Ever since grade school, when people asked her what she wanted to be when she grew up, she answered with a cheerful expression: “Policeman.”
To which, bending towards her, they corrected her with a benign smile: “You mean, policewoman, little girl.”
Odile was puzzled; she didn’t want to be a policewoman (she had never heard that term), she wanted to be a policeman. But you can’t reason with adults, as children know.
People compared her to a little angel, as she had blonde curly hair and periwinkle eyes. She definitely had an orderly mind. She tried to be the teacher’s little helper, making sure everyone was in rank, two by two, holding hands, thumbs in their mouths, pushing their front teeth forward at risk of uprooting them.
Once, when the teacher was a little late getting the kids in, Odile stood in front of them and said, “I only want to see the two front heads!”
The teacher told her to stop being “a little dictator,” and sent her back to her place in line, where her partner stood alone.
Perhaps she would have excelled in the military as a Sergeant Major, but eighteen years later, she is indeed a “policewoman” in the City by the Bay.
She graduated from the Police Academy with high honors. The training included the handling of firearms, investigative procedures, report writing, and emerging technologies.
She is still what people call a beauty, with her Venetian hair (which at work she keeps in a severe bun), her Titian complexion, and her elongated and curved body. Not only does the severe navy blue police uniform fit her figure, it enhances her complexion. She owns a Smith & Wesson which she keeps in a holster on her left hip (she is left-handed).
At first her colleagues, who were mostly men, made loud, sexist remarks about her figure, although she still had an angel’s face, about which they didn’t comment. Odile, although distressed, retained a dignified attitude.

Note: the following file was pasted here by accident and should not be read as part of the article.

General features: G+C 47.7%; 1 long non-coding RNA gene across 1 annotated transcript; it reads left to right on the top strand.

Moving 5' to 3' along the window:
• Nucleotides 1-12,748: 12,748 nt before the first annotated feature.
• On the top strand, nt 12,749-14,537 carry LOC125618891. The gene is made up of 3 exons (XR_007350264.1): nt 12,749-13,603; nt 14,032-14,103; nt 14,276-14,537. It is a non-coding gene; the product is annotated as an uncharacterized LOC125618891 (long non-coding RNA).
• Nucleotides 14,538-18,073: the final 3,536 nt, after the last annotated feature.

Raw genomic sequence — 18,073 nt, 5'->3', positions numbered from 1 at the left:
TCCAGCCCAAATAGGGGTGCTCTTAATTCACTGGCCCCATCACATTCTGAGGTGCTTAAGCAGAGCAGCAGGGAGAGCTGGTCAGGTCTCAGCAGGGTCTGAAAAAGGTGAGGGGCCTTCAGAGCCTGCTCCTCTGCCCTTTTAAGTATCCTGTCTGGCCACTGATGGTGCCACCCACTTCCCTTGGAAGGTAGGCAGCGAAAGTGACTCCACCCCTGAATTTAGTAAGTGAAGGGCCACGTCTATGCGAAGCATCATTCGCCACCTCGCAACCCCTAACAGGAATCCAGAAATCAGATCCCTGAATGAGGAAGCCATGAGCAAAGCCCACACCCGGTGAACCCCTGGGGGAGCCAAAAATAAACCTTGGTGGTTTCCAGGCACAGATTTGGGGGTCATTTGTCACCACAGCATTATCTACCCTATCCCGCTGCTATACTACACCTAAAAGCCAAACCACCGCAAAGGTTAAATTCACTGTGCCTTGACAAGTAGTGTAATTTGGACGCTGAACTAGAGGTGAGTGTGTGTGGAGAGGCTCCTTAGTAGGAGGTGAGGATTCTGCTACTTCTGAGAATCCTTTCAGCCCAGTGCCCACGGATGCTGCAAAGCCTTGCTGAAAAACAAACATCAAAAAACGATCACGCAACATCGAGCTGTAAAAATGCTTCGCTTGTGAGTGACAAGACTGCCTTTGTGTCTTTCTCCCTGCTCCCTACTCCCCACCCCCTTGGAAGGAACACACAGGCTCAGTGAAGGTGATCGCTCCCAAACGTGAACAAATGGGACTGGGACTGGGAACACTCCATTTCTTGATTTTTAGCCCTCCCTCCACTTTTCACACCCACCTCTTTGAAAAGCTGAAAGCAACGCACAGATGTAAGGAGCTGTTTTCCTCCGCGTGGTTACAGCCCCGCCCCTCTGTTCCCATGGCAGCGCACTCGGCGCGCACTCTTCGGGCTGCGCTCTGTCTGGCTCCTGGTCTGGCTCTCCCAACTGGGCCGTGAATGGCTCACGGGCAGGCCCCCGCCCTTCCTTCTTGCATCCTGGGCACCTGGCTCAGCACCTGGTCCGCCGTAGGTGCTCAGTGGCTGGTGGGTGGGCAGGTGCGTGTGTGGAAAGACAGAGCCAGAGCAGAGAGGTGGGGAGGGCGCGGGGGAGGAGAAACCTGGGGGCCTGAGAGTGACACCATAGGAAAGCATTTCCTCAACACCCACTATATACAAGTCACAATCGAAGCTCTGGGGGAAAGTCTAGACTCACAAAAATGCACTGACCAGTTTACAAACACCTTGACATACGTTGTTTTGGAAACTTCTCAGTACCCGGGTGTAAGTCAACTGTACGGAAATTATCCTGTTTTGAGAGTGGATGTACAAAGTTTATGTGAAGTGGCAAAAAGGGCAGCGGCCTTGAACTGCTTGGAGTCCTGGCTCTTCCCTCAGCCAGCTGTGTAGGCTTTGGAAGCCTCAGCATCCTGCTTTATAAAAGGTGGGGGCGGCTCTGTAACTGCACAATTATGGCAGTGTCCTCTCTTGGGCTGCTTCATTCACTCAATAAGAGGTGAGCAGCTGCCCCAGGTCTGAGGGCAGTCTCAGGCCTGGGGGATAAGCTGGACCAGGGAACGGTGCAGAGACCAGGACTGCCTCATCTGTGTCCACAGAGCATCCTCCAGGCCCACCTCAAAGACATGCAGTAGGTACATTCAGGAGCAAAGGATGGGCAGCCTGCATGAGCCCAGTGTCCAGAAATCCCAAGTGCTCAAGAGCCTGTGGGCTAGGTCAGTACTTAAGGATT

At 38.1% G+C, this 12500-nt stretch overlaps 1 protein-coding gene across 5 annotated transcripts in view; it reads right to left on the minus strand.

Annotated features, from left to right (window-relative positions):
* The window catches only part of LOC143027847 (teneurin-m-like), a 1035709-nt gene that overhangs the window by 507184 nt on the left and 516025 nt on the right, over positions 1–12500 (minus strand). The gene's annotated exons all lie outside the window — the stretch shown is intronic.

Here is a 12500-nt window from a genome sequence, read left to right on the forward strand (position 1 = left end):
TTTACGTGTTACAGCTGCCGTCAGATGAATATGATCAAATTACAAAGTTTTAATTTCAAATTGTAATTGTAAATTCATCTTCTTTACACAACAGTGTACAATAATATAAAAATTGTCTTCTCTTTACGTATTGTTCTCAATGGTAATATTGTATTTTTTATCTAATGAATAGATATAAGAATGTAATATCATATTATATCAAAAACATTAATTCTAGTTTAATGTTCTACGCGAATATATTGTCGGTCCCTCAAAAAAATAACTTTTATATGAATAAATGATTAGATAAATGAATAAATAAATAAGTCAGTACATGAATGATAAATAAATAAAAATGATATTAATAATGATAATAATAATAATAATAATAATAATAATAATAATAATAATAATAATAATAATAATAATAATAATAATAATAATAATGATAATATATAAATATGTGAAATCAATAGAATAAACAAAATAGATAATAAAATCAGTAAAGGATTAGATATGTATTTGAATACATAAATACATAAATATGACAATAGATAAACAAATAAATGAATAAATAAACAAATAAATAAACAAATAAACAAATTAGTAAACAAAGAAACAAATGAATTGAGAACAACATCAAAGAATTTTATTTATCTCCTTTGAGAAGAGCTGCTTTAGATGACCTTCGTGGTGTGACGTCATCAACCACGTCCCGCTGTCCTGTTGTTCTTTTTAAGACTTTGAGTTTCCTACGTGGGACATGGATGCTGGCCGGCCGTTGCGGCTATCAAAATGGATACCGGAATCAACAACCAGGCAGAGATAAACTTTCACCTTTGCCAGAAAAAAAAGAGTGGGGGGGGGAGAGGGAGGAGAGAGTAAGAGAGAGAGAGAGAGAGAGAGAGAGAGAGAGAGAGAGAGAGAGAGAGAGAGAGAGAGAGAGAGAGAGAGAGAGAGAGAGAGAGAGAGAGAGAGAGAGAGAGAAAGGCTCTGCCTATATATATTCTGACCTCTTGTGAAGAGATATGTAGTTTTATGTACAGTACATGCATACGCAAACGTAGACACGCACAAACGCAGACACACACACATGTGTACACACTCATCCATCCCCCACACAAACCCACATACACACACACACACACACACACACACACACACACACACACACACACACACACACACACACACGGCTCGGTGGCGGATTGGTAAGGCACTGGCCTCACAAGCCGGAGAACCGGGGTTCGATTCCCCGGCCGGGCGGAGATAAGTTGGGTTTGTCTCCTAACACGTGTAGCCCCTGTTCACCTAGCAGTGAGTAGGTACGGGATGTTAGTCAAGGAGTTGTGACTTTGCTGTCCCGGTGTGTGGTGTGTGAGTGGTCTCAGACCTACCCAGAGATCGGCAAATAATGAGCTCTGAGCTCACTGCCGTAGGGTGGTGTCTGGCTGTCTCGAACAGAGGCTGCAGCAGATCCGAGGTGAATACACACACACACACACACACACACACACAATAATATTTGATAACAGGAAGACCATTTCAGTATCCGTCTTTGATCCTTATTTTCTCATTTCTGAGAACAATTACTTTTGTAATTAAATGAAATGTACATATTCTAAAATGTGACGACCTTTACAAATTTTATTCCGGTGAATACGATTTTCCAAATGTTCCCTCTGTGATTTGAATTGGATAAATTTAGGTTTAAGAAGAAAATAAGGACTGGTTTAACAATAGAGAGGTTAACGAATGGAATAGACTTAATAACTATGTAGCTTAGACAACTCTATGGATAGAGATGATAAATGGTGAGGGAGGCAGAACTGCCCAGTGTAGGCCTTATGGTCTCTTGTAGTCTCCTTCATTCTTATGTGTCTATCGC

She takes her job very seriously: she is intractable about what could be seen as peccadilloes, such as smoking a joint on the bus, or using a dog deterrent spray without a permit. She simply says: “Citizen, you’re under arrest!” and the perpetrator, struck by her beauty, follows her to the nearest police station, is put in jail for five minutes, and, still dazed, released by an exasperated inspector.
Her colleagues jokingly nicknamed her “Calamity Odile.”
But she also handles much tougher cases, such as shootouts during bank robberies, gang wars, hostage situations, or knife fights in bars. She regally walks into the place of iniquity, her left hand on her holster, surveys the situation, and says in a calm voice: “Citizens, you are under arrest.” Captivated by her beauty, the bad guys swarm around her; thus, she is in the habit of bringing hardened criminals—now softened by her loveliness—to the police station, as Orpheus charmed wild animals with the sounds of his lyre. And this without firing a shot! This amazed her colleagues, who quickly re-nicknamed her “Arresting Beauty,” but now without an ounce of condescension, but rather, with a hint of affection.
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